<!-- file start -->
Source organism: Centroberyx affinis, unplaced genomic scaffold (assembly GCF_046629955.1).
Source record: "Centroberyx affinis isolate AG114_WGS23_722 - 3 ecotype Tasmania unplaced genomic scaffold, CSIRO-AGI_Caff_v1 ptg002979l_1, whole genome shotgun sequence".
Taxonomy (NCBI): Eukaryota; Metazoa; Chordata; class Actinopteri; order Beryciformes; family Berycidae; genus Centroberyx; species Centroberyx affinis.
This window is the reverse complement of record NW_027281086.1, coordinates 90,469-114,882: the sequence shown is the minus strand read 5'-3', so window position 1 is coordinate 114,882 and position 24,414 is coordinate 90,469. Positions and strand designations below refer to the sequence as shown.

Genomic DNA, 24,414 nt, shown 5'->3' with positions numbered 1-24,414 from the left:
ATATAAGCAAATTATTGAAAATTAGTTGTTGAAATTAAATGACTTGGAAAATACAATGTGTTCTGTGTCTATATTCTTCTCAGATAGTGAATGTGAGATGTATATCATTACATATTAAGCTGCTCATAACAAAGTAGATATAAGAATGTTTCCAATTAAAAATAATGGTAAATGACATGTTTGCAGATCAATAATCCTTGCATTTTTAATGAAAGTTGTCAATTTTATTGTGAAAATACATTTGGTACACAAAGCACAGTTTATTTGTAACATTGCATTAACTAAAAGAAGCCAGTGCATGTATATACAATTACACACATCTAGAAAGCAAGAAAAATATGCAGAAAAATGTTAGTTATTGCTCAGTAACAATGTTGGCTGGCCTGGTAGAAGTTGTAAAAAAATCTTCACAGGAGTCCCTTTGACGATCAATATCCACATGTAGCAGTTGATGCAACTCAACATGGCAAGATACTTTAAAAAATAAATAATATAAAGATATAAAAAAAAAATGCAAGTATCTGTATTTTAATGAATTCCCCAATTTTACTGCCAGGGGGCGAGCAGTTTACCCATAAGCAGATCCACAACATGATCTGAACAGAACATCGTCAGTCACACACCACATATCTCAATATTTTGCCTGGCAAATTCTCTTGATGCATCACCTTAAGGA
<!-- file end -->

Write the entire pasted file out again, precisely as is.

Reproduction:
Source organism: Centroberyx affinis, unplaced genomic scaffold (assembly GCF_046629955.1).
Source record: "Centroberyx affinis isolate AG114_WGS23_722 - 3 ecotype Tasmania unplaced genomic scaffold, CSIRO-AGI_Caff_v1 ptg002979l_1, whole genome shotgun sequence".
Taxonomy (NCBI): Eukaryota; Metazoa; Chordata; class Actinopteri; order Beryciformes; family Berycidae; genus Centroberyx; species Centroberyx affinis.
This window is the reverse complement of record NW_027281086.1, coordinates 90,469-114,882: the sequence shown is the minus strand read 5'-3', so window position 1 is coordinate 114,882 and position 24,414 is coordinate 90,469. Positions and strand designations below refer to the sequence as shown.

Genomic DNA, 24,414 nt, shown 5'->3' with positions numbered 1-24,414 from the left:
ATATAAGCAAATTATTGAAAATTAGTTGTTGAAATTAAATGACTTGGAAAATACAATGTGTTCTGTGTCTATATTCTTCTCAGATAGTGAATGTGAGATGTATATCATTACATATTAAGCTGCTCATAACAAAGTAGATATAAGAATGTTTCCAATTAAAAATAATGGTAAATGACATGTTTGCAGATCAATAATCCTTGCATTTTTAATGAAAGTTGTCAATTTTATTGTGAAAATACATTTGGTACACAAAGCACAGTTTATTTGTAACATTGCATTAACTAAAAGAAGCCAGTGCATGTATATACAATTACACACATCTAGAAAGCAAGAAAAATATGCAGAAAAATGTTAGTTATTGCTCAGTAACAATGTTGGCTGGCCTGGTAGAAGTTGTAAAAAAATCTTCACAGGAGTCCCTTTGACGATCAATATCCACATGTAGCAGTTGATGCAACTCAACATGGCAAGATACTTTAAAAAATAAATAATATAAAGATATAAAAAAAAAATGCAAGTATCTGTATTTTAATGAATTCCCCAATTTTACTGCCAGGGGGCGAGCAGTTTACCCATAAGCAGATCCACAACATGATCTGAACAGAACATCGTCAGTCACACACCACATATCTCAATATTTTGCCTGGCAAATTCTCTTGATGCATCACCTTAAGGA